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A journey in (Interpolated) sound: impact of different visualizations in graphical interpolators

A journey in (Interpolated) sound: impact of different visualizations in graphical interpolators
A journey in (Interpolated) sound: impact of different visualizations in graphical interpolators
Graphical interpolation systems provide a simple mechanism for the control of sound synthesis systems by providing a level of abstraction above the parameters of the synthesis engine, allowing users to explore different sounds without awareness of the synthesis details. While a number of graphical interpolator systems have been developed over many years, with a variety of user-interface designs, few have been subject to user-evaluations. We present the testing and evaluation of alternative visualizations for a graphical interpolator in order to establish if the visual feedback provided through the interface aids the identification of sounds with the system. Typically, interpolator systems present the user with a two-dimensional graphical pane where synthesizer presets can be located. Moving an interpolation point cursor within the pane will then calculate new parameter values, based on the interpolation model, cursor position and the relative locations of the presets, generating new sounds. These systems therefore supply users with two sensory modalities in the form of sonic output and visual feedback from the interface. Our testing aimed to study how users interact with interpolation systems and make journeys through the interpolated sounds defined by the space, in order to better understand the design considerations for graphical interpolators. Furthermore, the testing examined if, when different levels of visual feedback are provided to the user, this aids the discovery of new sounds. The testing took the form of comparing the users’ mouse traces, showing the journey they made through the interpolated sounds when different visual interfaces were used. In addition, Null Hypothesis Significance Testing (NHST) was undertaken to examine if there is a significant difference in the way users interact with different interfaces. Sixteen participants took part in the user testing and a summary of the results is presented, showing that the visuals provide users with additional cues that lead to better interaction with the interpolators.
The Association of Computing Machinery, Inc.
Gibson, Darrell, James
cb2f26ee-ea1e-47c8-860a-9c8a6bdc4d7f
Polfreman, Richard
26424c3d-b750-4868-bf6e-2bbb3990df84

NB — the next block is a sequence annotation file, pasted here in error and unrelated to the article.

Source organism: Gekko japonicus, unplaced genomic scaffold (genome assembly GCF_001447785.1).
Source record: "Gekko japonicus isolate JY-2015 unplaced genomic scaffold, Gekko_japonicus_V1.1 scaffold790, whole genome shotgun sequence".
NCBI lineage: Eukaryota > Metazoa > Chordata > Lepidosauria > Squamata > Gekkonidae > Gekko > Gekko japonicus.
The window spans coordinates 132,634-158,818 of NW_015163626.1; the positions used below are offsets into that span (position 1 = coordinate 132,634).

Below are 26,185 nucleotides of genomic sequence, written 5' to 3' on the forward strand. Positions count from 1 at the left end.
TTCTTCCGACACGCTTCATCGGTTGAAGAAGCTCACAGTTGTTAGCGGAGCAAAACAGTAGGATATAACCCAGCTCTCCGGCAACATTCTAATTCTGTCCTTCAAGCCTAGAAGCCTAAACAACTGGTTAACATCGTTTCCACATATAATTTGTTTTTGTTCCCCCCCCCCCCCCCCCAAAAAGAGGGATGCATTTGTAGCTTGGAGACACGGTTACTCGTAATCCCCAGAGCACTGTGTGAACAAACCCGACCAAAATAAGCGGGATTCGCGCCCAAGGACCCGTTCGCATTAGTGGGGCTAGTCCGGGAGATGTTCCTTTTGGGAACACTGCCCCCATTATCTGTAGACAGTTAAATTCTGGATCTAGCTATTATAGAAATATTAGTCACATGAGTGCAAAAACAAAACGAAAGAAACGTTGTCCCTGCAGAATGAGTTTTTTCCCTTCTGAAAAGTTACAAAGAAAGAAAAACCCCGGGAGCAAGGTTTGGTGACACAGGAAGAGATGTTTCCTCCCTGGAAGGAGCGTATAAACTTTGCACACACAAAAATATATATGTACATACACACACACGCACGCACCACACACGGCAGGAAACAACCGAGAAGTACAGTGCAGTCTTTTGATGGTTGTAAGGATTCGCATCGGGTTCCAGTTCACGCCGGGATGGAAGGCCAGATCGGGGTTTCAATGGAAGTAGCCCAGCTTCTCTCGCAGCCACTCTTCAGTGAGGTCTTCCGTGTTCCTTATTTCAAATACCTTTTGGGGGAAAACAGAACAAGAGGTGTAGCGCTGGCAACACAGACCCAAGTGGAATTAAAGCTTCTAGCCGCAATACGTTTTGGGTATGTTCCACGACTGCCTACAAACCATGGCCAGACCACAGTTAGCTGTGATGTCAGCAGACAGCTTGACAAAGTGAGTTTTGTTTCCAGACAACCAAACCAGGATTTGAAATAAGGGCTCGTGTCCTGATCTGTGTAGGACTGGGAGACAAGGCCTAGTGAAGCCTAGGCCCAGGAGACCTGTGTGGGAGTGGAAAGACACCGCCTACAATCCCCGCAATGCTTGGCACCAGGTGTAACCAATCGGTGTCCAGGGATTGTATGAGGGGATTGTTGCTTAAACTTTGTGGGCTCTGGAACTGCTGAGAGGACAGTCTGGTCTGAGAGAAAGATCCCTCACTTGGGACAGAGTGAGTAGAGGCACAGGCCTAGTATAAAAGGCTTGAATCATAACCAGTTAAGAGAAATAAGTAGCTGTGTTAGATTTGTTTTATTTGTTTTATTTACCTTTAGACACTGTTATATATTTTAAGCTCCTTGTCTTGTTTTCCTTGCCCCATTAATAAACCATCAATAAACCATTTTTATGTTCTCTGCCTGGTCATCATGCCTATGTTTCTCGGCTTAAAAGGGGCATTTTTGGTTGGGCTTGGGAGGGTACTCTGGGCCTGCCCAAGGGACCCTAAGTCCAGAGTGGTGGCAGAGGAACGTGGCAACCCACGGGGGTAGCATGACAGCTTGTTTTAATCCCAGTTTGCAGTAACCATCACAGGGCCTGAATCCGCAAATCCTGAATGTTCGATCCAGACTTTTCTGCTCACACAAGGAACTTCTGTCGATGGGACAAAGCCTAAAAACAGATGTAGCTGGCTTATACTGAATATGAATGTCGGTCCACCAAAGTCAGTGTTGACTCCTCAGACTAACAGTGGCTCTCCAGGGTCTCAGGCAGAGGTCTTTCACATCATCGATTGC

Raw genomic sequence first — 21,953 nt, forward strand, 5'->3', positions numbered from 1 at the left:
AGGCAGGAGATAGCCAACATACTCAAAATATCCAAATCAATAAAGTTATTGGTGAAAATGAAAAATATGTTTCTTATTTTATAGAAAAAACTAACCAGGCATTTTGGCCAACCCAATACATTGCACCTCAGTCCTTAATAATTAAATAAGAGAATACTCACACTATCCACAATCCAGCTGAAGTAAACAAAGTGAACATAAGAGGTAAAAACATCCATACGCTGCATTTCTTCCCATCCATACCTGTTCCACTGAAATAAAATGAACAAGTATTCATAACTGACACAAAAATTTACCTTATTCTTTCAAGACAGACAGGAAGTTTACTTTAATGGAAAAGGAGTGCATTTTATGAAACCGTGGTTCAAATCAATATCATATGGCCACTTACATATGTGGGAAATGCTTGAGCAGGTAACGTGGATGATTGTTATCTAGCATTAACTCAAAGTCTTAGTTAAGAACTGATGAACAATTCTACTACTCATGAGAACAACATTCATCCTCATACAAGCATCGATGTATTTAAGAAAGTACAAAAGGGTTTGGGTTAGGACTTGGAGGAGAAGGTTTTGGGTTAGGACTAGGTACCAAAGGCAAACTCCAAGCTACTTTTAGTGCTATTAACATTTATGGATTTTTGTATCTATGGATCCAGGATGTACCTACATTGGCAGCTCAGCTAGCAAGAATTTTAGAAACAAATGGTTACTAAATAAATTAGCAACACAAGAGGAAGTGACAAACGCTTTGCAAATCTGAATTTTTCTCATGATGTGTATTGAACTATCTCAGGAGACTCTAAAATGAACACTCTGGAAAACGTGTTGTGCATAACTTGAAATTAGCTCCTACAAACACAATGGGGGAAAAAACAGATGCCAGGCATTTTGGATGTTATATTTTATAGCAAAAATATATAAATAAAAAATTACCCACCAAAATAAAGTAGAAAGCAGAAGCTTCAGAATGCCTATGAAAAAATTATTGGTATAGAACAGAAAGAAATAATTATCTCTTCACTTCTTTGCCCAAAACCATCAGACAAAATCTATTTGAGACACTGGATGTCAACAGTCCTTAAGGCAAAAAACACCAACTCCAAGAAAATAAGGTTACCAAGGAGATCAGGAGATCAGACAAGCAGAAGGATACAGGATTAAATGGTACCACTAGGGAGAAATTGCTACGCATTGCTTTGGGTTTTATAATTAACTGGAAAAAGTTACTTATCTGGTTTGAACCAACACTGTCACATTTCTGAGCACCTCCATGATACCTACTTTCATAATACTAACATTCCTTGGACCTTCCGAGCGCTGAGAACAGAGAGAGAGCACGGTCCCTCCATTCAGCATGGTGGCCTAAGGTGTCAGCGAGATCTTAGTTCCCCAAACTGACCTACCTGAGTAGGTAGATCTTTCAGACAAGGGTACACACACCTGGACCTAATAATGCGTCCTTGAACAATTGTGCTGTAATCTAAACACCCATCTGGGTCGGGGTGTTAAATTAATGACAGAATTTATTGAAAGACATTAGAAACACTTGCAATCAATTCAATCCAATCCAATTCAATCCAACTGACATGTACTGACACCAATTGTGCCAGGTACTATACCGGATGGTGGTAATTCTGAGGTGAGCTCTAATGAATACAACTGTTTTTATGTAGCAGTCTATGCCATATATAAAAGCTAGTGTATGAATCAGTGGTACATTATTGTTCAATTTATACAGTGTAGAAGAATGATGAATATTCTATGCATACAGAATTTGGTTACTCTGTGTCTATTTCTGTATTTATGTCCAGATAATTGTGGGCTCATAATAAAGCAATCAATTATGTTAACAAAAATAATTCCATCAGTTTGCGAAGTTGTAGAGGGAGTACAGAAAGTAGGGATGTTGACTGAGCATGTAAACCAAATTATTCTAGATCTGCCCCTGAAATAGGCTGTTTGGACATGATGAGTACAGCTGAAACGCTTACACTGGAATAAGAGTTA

Gibson, Darrell, James
cb2f26ee-ea1e-47c8-860a-9c8a6bdc4d7f
Polfreman, Richard
26424c3d-b750-4868-bf6e-2bbb3990df84

Gibson, Darrell, James and Polfreman, Richard (2019) A journey in (Interpolated) sound: impact of different visualizations in graphical interpolators. In Proceedings of the 14th International Audio Mostly Conference. The Association of Computing Machinery, Inc. 4 pp . (In Press)

Record type: Conference or Workshop Item (Paper)

Abstract

Graphical interpolation systems provide a simple mechanism for the control of sound synthesis systems by providing a level of abstraction above the parameters of the synthesis engine, allowing users to explore different sounds without awareness of the synthesis details. While a number of graphical interpolator systems have been developed over many years, with a variety of user-interface designs, few have been subject to user-evaluations. We present the testing and evaluation of alternative visualizations for a graphical interpolator in order to establish if the visual feedback provided through the interface aids the identification of sounds with the system. Typically, interpolator systems present the user with a two-dimensional graphical pane where synthesizer presets can be located. Moving an interpolation point cursor within the pane will then calculate new parameter values, based on the interpolation model, cursor position and the relative locations of the presets, generating new sounds. These systems therefore supply users with two sensory modalities in the form of sonic output and visual feedback from the interface. Our testing aimed to study how users interact with interpolation systems and make journeys through the interpolated sounds defined by the space, in order to better understand the design considerations for graphical interpolators. Furthermore, the testing examined if, when different levels of visual feedback are provided to the user, this aids the discovery of new sounds. The testing took the form of comparing the users’ mouse traces, showing the journey they made through the interpolated sounds when different visual interfaces were used. In addition, Null Hypothesis Significance Testing (NHST) was undertaken to examine if there is a significant difference in the way users interact with different interfaces. Sixteen participants took part in the user testing and a summary of the results is presented, showing that the visuals provide users with additional cues that lead to better interaction with the interpolators.

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More information

Accepted/In Press date: 3 August 2019
Venue - Dates: Audio Mostly 2019: A Journey in Sound, University of Nottingham, Nottingham, United Kingdom, 2019-09-18 - 2019-09-20

Identifiers

Local EPrints ID: 435460
URI: http://eprints.soton.ac.uk/id/eprint/435460
PURE UUID: 35616d5e-792d-4a95-8b04-708653f74f8b

Catalogue record

Date deposited: 07 Nov 2019 17:30
Last modified: 09 Nov 2021 16:25

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Contributors

Author: Darrell, James Gibson

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